Moscow has moved to revive its gas partnership with Turkmenistan and started unprecedented gas imports from Azerbaijan. However, Russia now faces Iranian competition in its gas dealings with both Caspian nations. This month, Russia’s gas giant Gazprom restarts gas imports from Turkmenistan. On December 31, Gazprom announced that Turkmengaz would resume gas supplies to Russia from January 9. This year, Gazprom plans to purchase Turkmen gas at $240-250 per thousand cubic meters (tcm).
On December 22, Russian President Dmitry Medvedev and his Turkmen counterpart Gurbanguly Berdimuhamedov met in Ashgabat and signed an agreement to expand bilateral “strategic” energy cooperation. After the meeting, Medvedev expressed hope that the agreements would give bilateral energy cooperation a much needed boost (Interfax, RIA-Novosti, December 22).
Also, on December 22, Gazprom’s deputy head Alexander Medvedev and Turkmengaz CEO Nary Mukhamedov signed an agreement on the resumption of Turkmen gas supplies to Russia between January 1-10, amounting to 30 billion cubic meters (bcm) annually. Both sides will use a price formula that reflects the realities of the European gas market, Medvedev said, but declined to elaborate (Interfax, December 22). Therefore, Gazprom and Turkmengaz amended their long-term gas supply contract signed in 2003.
After the April 9 explosion on Turkmenistan’s Davletbat-Daryalik pipeline, also known as Central Asia Center (CAC)-4, near the border with Uzbekistan, Gazprom halted imports of Turkmen gas. Initially, Ashgabat insisted that the blast was caused by Gazprom’s violation of its gas supply agreement and indicated plans to seek financial compensation. Subsequently, Turkmenistan toned down its accusations and no longer mentioned claiming any compensation from Gazprom. Before April 2009, Turkmengaz was supplying 50 bcm of gas annually to Russia.
The rift between Moscow and Ashgabat came as a departure from Russian and Turkmen pledges to develop their “strategic” relationship. Since April 2009, both countries refrained from mentioning the planned Pricaspiysky gas pipeline, designed to supply more Central Asian gas to Russia. They also failed to sign an agreement on the “East-West” 600-kilometer link that was expected to connect eastern Turkmenistan with the Pricaspiysky pipeline at an estimated cost of $1.5 billion.
The gas dispute between Russia and Turkmenistan apparently undermined the planned bilateral gas pipeline projects. However, on December 22 Gazprom’s Alexander Medvedev claimed that both sides had reiterated their interest in the joint development of the Pricaspiysky and East-West gas pipeline projects. However, there was no confirmation from Turkmen officials. Moscow’s gas deal with Ashgabat followed the inauguration of the Turkmenistan-China pipeline. This pipeline project indicated that Ashgabat had managed to develop alternative gas export routes to China and Iran. In the immediate aftermath of the April 9 blast, Turkmen authorities lost no time in pursuing alternative gas export opportunities. On April 15, Turkmen state-owned Turkmengaz dispatched a mission to Tehran to negotiate with Iranian officials on gas export prices and joint investments in the development of Turkmenistan’s gas deposits.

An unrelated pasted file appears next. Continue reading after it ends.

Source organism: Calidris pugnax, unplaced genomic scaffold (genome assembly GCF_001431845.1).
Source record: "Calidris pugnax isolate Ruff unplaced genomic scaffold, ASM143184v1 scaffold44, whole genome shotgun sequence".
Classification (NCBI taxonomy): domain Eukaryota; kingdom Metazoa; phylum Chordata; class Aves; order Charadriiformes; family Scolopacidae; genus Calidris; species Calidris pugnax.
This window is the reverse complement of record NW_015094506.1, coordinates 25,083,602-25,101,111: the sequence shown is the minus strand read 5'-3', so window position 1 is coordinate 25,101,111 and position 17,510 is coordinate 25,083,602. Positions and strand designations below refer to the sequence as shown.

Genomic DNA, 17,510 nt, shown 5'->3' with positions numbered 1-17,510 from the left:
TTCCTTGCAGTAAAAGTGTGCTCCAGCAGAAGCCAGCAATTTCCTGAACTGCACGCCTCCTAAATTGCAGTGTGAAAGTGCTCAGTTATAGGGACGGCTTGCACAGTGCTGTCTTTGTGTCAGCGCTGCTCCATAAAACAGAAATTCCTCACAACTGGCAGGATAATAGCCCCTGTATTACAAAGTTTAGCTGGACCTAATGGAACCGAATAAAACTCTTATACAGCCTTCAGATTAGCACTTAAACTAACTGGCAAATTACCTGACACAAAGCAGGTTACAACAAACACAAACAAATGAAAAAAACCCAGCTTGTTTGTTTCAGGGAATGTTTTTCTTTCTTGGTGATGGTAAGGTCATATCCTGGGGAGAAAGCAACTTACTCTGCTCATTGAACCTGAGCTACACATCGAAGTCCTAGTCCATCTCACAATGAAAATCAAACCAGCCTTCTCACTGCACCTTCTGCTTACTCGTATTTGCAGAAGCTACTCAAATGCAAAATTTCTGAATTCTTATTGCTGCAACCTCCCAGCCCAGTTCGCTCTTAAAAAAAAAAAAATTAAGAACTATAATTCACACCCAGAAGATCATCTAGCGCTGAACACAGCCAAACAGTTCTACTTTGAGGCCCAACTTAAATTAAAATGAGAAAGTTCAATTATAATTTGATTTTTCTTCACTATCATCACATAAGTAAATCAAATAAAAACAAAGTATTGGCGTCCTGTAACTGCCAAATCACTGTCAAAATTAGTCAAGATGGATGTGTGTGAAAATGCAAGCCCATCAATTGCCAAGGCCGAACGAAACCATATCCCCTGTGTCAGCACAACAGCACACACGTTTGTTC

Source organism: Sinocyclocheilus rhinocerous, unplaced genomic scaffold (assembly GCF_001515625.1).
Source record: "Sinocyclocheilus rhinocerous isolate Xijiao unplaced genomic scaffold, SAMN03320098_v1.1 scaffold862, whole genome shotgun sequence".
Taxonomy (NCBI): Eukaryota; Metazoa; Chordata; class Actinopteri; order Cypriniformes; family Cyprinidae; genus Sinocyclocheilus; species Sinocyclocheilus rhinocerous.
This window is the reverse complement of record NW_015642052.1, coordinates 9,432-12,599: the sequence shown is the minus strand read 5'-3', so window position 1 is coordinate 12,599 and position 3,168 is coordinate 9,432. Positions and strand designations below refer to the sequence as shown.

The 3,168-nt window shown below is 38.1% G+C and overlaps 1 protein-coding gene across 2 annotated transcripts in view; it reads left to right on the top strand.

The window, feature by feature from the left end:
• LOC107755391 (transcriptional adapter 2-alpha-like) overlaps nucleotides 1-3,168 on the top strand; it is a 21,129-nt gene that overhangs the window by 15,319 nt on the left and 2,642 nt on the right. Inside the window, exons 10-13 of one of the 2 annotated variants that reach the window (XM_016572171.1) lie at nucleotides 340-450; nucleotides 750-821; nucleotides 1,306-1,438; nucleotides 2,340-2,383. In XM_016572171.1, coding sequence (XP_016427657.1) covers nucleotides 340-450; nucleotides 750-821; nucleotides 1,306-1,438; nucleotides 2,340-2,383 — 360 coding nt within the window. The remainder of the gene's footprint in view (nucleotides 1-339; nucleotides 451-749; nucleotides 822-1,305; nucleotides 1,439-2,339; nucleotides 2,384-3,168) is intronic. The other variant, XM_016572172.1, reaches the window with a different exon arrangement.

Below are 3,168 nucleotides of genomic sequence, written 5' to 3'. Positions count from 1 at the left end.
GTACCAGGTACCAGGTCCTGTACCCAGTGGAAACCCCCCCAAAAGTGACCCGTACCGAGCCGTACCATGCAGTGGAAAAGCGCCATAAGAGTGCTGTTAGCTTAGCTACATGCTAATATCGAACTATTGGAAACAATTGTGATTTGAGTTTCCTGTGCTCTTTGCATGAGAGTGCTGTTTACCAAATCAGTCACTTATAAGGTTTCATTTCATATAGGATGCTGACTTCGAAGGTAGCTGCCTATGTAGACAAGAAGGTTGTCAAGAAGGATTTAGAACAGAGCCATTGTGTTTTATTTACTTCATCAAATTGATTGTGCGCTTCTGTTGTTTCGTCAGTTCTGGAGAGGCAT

It was not coincidental that in the wake of the renewed gas deal with Russia and the launching of the Turkmenistan-China pipeline, Ashgabat moved to open a new gas export route to neighboring Iran. On January 5-6, the Iranian President Mahmoud Ahmadinejad traveled to Turkmenistan to inaugurate the bilateral gas pipeline project. During their bilateral talks, both sides pledged to raise the annual trade turnover to $10 billion, up from $3 billion in 2009.
On January 6, Berdimuhamedov and Ahmadinejad witnessed the launch of the 30-kilometer Dauletaban-Khangeran pipeline that was built in the past six months. They reportedly hailed the project as designed to diversify gas transit routes. It has a capacity of 6 bcm annually that would be eventually raised up to 12 bcm per year. The new pipeline would allow Turkmenistan to raise its total gas supply capacity to Iran up to 20 bcm per year, including the existing pipeline capacities. Iran reportedly plans to purchase 14 bcm of Turkmen gas this year, up from 8 bcm in 2009.
Meanwhile, Moscow has clinched a gas supply deal with yet another Caspian energy supplier, Azerbaijan. From January 1, Gazprom started purchases of 1 bcm of gas annually from Azerbaijan. In October 2009, Gazprom and Azerbaijan’s state-run energy giant SOCAR signed a gas supply contract for 2010-2014 on gas supplies to Russia. Before 2007, Azerbaijan was importing 4.5 bcm of gas per year from Russia. However, in the past three years the development of its own gas deposits has allowed Azerbaijan to become a gas exporter.
In 2009, Moscow pushed for a gas supply agreement with Azerbaijan. On April 17, President Medvedev met his Azerbaijani counterpart Ilham Aliyev in Moscow to discuss the deal on natural gas sales. Gazprom and SOCAR were previously expected to clinch a deal in May, following their memorandum of understanding which was signed on March 27, 2009 on Azerbaijan’s possible gas supplies to Russia from January 2010.
In parallel, Azerbaijan has also sought to diversify its gas export routes by aiming to start gas exports to Iran soon. In December 2009, SOCAR agreed to supply 2 bcm of Azeri gas per year to Iran from 2010. Therefore, Moscow has pursued securing gas supply agreements with Ashgabat and Baku in an apparent bid to sustain its energy clout in the Caspian region. However, Gazprom now faces serious Iranian competition in its regional gas dealings.